The first part of a position: Space


Paper #5 | The first part of a position: Space

The most successful brands take positions from the inside out. They root their position in what the brand does and a set of deeply held beliefs about why it exists. Rather than being transplanted in, the position is something that the leadership truly believes in and champions across every area of the organisation. At Squad, we have a method for defining positions in this way, which consists of three parts. These will be covered in the next four papers. First up is space, which is about defining where the brand competes.

The two questions that determine a brand’s space
A brand’s space in the market is the result of answering two questions. First, what is the offer? Second, which audience is the offer for? A unique space is the result of answering these questions differently to anyone else. A brand could have the same offer as competitors, but target a different audience. For example, by taking an existing product or service to a different country. Or a brand could serve the same audience, but provide a different product or service for them. Perhaps one that is superior in performance or cheaper in price.

Three examples of finding a unique space
Sony PlayStation found a unique space through targeting a different audience. In the 1990s, the games console market was dominated by two global superbrands – Nintendo and Sega – who between them controlled over 90% of the market. In 1995, Sony PlayStation entered the market. At the time, video games in Europe were primarily thought of as being for young children. PlayStation created a unique position by targeting teenagers and young adults. Their marketing focused on the intensity of the gaming experience.

Brands like easyJet and Dyson have built powerful positions by targeting existing audiences with different offers. A much cheaper price in exchange for a no-frills service, in the case of easyJet. In the case of Dyson, a superior product for a premium price.

Cirque du Soleil achieved differentiation through both offer and audience. When Cirque du Soleil was founded in 1984, the circus industry was in long-term decline. Children made up the core audience for circuses, but were being lured away by computer games and television. Rather than try to compete for this audience, Cirque du Soleil went after a different market. They targeted customers of other forms of entertainment such as opera, theatre and ballet, and in particular the corporate market with its deep pockets. To appeal to these audiences Cirque du Soleil totally reimagined its offer. It created breathtaking set designs with the audience seated on all sides. There were stunning costumes, magical lighting and original music. And all of it animal free. Within 20 years of launching, Cirque du Soleil achieved revenues equivalent to those that the market leader, Ringling Bros and Barnum & Bailey, had taken a century to reach.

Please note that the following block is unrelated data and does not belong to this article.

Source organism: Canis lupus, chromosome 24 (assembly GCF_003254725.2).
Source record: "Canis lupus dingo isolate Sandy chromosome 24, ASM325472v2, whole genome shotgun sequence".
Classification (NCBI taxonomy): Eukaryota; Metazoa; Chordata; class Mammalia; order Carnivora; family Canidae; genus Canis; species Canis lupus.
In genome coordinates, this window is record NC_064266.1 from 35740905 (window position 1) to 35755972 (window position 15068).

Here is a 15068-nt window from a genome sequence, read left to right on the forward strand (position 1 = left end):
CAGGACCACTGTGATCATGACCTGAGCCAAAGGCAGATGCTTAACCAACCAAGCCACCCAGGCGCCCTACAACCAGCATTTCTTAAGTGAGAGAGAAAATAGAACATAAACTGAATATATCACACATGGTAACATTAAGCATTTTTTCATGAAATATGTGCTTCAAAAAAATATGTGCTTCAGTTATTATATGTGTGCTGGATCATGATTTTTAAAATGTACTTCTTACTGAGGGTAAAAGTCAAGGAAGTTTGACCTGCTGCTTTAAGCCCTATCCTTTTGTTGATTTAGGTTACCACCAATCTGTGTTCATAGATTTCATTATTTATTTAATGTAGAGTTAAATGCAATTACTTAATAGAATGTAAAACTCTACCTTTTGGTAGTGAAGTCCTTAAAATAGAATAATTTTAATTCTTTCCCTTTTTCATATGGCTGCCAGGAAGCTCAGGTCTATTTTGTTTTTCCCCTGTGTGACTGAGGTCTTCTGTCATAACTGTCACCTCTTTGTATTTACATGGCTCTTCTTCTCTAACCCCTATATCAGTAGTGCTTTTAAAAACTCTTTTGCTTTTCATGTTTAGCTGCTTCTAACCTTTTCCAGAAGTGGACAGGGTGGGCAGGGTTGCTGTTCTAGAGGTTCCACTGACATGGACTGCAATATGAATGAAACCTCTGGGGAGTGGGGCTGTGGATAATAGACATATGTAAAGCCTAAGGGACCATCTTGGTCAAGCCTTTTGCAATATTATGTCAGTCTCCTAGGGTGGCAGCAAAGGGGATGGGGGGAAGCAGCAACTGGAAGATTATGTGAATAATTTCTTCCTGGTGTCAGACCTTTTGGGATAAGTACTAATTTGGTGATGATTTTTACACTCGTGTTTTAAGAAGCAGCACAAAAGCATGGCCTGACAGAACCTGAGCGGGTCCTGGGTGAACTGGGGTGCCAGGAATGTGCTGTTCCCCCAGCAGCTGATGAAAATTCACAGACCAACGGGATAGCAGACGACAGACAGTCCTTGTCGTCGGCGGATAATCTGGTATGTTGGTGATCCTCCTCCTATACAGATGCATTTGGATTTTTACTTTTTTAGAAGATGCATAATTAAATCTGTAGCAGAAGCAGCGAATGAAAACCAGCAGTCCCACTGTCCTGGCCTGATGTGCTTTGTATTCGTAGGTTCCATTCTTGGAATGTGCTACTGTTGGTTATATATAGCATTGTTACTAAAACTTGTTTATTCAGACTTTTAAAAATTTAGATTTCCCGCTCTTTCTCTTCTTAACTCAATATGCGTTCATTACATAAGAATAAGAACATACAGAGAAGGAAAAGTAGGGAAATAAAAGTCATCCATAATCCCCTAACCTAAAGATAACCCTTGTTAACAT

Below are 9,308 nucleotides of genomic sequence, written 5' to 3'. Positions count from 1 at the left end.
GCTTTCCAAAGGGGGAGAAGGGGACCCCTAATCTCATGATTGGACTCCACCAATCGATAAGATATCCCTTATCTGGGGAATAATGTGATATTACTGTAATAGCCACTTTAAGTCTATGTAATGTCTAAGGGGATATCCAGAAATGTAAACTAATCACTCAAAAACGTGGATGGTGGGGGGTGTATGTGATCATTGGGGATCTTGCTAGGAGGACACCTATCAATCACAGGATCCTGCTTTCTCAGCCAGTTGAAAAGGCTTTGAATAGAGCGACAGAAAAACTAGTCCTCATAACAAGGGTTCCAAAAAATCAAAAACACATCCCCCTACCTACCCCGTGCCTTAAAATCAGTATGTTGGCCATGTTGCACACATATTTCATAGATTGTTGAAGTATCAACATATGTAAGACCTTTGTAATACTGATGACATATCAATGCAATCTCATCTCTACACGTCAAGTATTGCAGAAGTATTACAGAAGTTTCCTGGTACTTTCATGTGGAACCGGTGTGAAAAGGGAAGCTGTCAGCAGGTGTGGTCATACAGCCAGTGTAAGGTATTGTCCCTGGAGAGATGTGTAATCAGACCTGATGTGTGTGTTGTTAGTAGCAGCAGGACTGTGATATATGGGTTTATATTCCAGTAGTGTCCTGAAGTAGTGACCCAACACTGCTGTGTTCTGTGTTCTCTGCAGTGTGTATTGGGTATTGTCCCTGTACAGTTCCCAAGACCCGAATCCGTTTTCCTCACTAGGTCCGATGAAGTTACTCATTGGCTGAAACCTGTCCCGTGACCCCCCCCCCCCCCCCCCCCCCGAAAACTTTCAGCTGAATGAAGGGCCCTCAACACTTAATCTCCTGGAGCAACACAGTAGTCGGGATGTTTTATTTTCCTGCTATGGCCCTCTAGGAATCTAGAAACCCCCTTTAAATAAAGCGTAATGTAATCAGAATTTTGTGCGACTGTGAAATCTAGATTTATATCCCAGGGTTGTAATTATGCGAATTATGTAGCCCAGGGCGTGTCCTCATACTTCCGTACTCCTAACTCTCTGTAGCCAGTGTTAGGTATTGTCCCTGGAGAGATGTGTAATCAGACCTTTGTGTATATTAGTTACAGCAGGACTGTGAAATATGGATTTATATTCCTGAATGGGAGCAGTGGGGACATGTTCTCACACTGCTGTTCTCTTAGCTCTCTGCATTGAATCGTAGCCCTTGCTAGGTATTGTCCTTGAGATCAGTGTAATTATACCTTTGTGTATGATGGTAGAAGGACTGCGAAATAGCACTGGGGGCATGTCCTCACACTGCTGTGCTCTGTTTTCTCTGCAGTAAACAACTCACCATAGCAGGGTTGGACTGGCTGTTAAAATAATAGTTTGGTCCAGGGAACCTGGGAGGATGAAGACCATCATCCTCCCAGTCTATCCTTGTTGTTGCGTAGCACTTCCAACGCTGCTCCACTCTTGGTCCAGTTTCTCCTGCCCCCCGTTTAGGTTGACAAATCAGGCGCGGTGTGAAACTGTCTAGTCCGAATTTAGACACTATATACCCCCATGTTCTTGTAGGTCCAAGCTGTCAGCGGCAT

Space is the foundation of competitive advantage
Defining a brand’s space is the foundation on which competitive advantage is built. To deliver its offer to its audience, a brand will need to build a complex web of operations and activities. Take Ikea. It created a unique space in the furniture market by making modern designs attainable for price-conscious younger buyers. All of its decisions were guided by owning this position. Self-assembly products. Large stores with self-service warehouses attached. Play areas for the children of their young families. Ikea’s clarity of focus meant that over time its business reached a level where competitors simply couldn’t emulate it. The cost of copying all its interwoven activities became too great. It created a defendable competitive advantage.

Strategy is the art of sacrifice, and achieving a position like Ikea requires tough choices. In order to deliver on its offer, Ikea made decisions that would appeal to its audience but alienate others. Large showrooms that you have to walk all the way around. Self-service and self-assembly. Crowded stores with busy restaurants. There are plenty of people who are alienated by this, and choose to buy their modern furniture elsewhere for a considerably higher price.

Coming next
Plenty of business strategists and writers would consider space to be the essence of position. Books like Blue Ocean Strategy or the work of Michael Porter focus in detail on the space dimension of position. The most successful brands think about position more holistically – in terms of purpose and personality, as well as space. Cirque du Soleil captured this in their strapline: “Reinventing the circus”. Next in this series of Position Project Papers we’ll be focusing on the second dimension: purpose. If you can’t wait to start thinking about your own position, then our Position Power Tools are the ideal place to start – particularly our Calculator, which is a free self-assessment tool to measure the power of a brand’s position and assess its strengths and weaknesses. Available here.

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